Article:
Machinery

Background last update:17 Aug 2020

Autonomous asparagus harvesters minimise labour

Sophisticated sensory capability and versatile dexterity make humans ideal for selective harvesting of delicate crops such as asparagus. But increasing labour scarcity and employment costs are driving engineers’ efforts to develop mechanical alternatives.

How do you like yours? As a regular vegetable, perhaps, roasted, grilled or simply blanched, or perhaps served in its most delicate form bathed on the plate in a buttery Hollandaise sauce.

Laboured process of visual selection and hand cutting

However you like your asparagus, getting this popular and highly seasonal food from field to plate typically involves a laboured process of visual selection and hand cutting, and multiple passes through the crop during the harvesting period.

With fewer people willing to undertake this work, and those that are commanding higher wages due to market forces or minimum wage legislation, the race is on to develop efficient, effective, reliable and affordable machines to do the work instead.

Harvesters that minimise labour

Some growers have already turned to harvesters that minimise labour but take every asparagus spear with each pass, resulting in a significant proportion that do not meet minimum length and quality standards.

The ideal solution is a harvesting technique that mimics hand cutting in the sense that it selects and cuts only those spears that are ready for consumption.

Sparter harvesters for ‘white’ asparagus

Dutch tech company Cerescon believes it has the answer with its Sparter harvesters for ‘white’ asparagus, a delicacy mainly grown in Europe in raised beds or dams under cover to maintain its blanched appearance.

In 2017, the company introduced two- and three-row tractor-operated versions for harvesting 35 to 50 hectares (85 to 125 acres) of asparagus during the short season.

Text continues underneath image

This autonomous single-row harvester from Cerescon has joined the tractor-powered two- and three-row models with the promise of slashing costs by 70% compared with hand-cutting. - Photo: Cerescon
This autonomous single-row harvester from Cerescon has joined the tractor-powered two- and three-row models with the promise of slashing costs by 70% compared with hand-cutting. - Photo: Cerescon

Last year, the single-row self-propelled autonomous version for around 30 hectares (75 acres) was unveiled with a price tag of € 350,000. “With this machine, the harvest costs per hour are reduced by up to 70% compared to manual harvesting,” says Thérèse van Vinken of Cerescon. “Just one person is needed to collect the harvested asparagus into crates and due to the compact dimensions smaller fields can be harvested with less headland loss.”

Text continues underneath video

Technology detects and cuts mature asparagus

Output and quality gains are also claimed for the Sparter thanks to patented technology that detects and cuts mature asparagus spears before they emerge in the bed, which can result in purple tip discolouration, and by minimising the ‘collateral damage’ caused during hand cutting to nearby spears that have yet to emerge.

The patented detection system passes a signal through the soil dam to make the asparagus ‘visible’ to feelers passing through the bed that rapidly retract after a spear has been detected and its position calculated.

The cutting and lifting mechanism that follows is deployed vertically and remains stationary in relation to the ground as the harvester continues to move forwards at a constant speed.

Text continues underneath image

Minimal collateral damage to nearby spears is claimed for the cutting and lifting mechanism – here the asparagus spear is uncovered for illustration. - Photo: Cerescon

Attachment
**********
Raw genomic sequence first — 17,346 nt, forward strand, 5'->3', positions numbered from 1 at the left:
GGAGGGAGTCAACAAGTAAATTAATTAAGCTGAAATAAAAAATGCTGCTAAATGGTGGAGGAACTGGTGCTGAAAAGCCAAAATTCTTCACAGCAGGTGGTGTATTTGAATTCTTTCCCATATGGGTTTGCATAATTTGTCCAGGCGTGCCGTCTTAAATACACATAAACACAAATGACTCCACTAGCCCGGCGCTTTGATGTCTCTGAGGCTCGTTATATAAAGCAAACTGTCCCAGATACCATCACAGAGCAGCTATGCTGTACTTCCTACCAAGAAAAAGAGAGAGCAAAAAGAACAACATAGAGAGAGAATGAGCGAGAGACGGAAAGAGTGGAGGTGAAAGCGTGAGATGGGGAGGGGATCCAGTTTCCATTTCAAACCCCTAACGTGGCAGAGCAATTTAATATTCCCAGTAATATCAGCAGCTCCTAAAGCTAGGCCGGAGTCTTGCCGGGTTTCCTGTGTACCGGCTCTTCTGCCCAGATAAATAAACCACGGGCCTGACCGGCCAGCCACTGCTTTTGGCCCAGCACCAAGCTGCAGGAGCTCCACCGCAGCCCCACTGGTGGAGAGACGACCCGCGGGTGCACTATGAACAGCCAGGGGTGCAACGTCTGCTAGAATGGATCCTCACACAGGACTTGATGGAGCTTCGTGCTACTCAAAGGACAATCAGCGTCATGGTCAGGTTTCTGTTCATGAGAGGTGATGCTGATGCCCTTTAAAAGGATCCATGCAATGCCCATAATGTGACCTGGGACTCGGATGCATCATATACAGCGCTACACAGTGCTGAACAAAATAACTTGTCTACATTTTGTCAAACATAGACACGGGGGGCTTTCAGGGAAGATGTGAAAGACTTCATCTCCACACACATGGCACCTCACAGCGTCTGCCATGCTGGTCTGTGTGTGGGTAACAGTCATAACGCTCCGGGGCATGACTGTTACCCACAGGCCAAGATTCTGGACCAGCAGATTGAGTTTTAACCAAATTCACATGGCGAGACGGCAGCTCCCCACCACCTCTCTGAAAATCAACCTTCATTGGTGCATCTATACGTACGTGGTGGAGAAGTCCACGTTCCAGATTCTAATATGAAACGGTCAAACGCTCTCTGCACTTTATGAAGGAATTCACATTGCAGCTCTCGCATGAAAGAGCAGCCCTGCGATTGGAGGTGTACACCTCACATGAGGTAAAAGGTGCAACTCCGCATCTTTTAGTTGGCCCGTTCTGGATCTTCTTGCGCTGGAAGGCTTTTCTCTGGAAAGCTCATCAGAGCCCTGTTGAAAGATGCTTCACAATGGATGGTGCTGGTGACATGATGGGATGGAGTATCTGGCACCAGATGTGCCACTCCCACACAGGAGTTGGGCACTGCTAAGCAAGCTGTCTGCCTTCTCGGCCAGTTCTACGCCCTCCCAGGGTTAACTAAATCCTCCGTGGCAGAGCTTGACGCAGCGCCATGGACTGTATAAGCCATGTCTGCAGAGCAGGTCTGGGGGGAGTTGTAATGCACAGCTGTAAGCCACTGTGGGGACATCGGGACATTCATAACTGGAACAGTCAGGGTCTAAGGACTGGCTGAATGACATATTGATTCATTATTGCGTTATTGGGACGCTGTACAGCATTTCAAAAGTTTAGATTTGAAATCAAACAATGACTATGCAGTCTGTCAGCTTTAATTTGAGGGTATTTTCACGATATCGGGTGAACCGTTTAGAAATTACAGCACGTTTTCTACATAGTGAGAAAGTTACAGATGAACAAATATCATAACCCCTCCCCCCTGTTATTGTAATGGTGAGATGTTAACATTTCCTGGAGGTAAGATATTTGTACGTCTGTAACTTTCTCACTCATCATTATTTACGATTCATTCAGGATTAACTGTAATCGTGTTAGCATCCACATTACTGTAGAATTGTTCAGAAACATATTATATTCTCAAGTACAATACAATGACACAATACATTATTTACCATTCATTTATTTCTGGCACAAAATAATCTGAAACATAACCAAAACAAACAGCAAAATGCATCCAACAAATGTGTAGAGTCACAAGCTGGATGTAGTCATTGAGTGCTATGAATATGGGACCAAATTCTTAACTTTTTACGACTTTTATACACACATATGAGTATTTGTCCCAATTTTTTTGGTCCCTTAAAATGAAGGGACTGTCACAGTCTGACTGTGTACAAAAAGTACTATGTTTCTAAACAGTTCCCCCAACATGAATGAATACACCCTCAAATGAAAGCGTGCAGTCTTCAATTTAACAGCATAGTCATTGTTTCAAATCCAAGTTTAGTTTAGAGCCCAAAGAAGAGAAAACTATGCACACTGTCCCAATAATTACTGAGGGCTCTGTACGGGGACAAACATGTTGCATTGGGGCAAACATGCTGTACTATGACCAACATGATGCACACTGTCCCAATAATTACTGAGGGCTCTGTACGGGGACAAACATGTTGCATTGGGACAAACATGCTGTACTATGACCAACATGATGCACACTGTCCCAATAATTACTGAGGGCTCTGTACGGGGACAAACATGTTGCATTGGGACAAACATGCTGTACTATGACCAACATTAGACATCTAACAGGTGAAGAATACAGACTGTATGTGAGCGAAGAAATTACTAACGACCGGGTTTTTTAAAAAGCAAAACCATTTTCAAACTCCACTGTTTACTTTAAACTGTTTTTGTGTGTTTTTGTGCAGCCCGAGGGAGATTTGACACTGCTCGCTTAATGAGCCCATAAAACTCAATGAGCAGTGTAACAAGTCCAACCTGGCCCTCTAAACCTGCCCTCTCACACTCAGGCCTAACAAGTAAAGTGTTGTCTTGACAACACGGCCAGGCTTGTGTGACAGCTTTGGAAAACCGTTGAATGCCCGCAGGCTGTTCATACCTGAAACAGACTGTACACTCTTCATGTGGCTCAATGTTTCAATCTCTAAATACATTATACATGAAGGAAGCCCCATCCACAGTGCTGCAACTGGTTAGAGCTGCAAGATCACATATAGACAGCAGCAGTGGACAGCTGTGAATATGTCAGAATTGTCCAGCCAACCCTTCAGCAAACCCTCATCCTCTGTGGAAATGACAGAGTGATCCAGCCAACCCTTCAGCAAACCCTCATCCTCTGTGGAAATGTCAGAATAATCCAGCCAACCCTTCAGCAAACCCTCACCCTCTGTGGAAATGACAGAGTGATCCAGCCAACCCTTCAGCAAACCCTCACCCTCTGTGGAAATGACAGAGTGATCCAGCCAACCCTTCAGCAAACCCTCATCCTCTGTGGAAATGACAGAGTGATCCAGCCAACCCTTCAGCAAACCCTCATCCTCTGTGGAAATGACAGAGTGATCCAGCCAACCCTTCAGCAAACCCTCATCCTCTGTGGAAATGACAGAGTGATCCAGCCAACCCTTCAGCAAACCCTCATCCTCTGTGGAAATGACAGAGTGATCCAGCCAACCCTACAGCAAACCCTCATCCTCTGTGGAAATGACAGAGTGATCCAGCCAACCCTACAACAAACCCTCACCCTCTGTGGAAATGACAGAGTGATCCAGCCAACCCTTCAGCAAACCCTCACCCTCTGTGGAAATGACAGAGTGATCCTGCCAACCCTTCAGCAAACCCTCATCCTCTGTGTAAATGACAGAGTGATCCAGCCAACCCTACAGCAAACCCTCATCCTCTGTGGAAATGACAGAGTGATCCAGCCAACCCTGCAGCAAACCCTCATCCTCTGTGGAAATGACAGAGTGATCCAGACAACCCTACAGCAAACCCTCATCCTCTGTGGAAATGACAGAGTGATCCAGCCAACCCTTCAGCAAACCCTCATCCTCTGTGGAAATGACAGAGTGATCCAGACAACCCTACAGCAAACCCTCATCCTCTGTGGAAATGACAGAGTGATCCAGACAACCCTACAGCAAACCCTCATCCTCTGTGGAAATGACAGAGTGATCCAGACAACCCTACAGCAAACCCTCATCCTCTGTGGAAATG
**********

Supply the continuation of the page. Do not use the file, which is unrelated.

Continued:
Minimal collateral damage to nearby spears is claimed for the cutting and lifting mechanism – here the asparagus spear is uncovered for illustration. - Photo: Cerescon

Two cutters per row

There are two such cutters per row to achieve the capacity required, which for the single-row autonomous Sparter is around 0.3 hectare/hr (0.75 acre/hr). Picked asparagus spears are placed on a conveyor belt and transported to a basket, while the hole in the bed is repaired to promote straight and even growth for maximum yield of ‘A’ class produce during the next harvesting pass.

Yield mapping data

A bonus is that the detection system also provides yield mapping data enabling growers to use precision farming techniques for better yield prediction and inputs management.

Text continues underneath images


  • A multiple set of feelers pass along the bed or dam and retract rapidly once a mature spear has been detected and its position logged. - Illustration: Cerescon

    A multiple set of feelers pass along the bed or dam and retract rapidly once a mature spear has been detected and its position logged. - Illustration: Cerescon

  • The rotary cutting and lifting device is deployed vertically and remains stationary relative to the ground as the harvester keeps moving. - Illustration: Cerescon

    The rotary cutting and lifting device is deployed vertically and remains stationary relative to the ground as the harvester keeps moving. - Illustration: Cerescon

Harvesting ‘green’ asparagus

The need to change from hand- to machine-harvesting of ‘green’ asparagus by larger growers is just as pressing as for its ‘white’ counterpart, says Matthias Kinzel of Strauss Verpackungsmaschinen, a leading manufacturer of machinery to support manual harvesting operations.

“For many growers, it is increasingly difficult to get people of the right calibre to do this seasonal work, and then the logistics involved in providing accommodation and welfare, and organising everyone into an efficient team every day, is a big challenge,” he says. “The additional labour-sourcing and safeguarding issues created by the Covid-19 virus have highlighted the dangers of relying completely on manual harvesting using seasonal labour.”

Geiger Manufacturing trailed and Haws self-propelled harvesters

At present, selective harvesting solutions are limited to the Geiger Manufacturing trailed and Haws self-propelled harvesters developed in the United States, which both use optical sensors to select individual asparagus stems by height.

Air driven spears

The $ 99,000 Geiger-Lund Pickit harvester deploys air driven spears to cut through the stems, which are then plucked by rotating rollers and deposited on a conveyor, while the Haws harvester (see video below), which is not yet in series production, has a complex mechanism of multiple cutting and lifting arms to achieve the same end.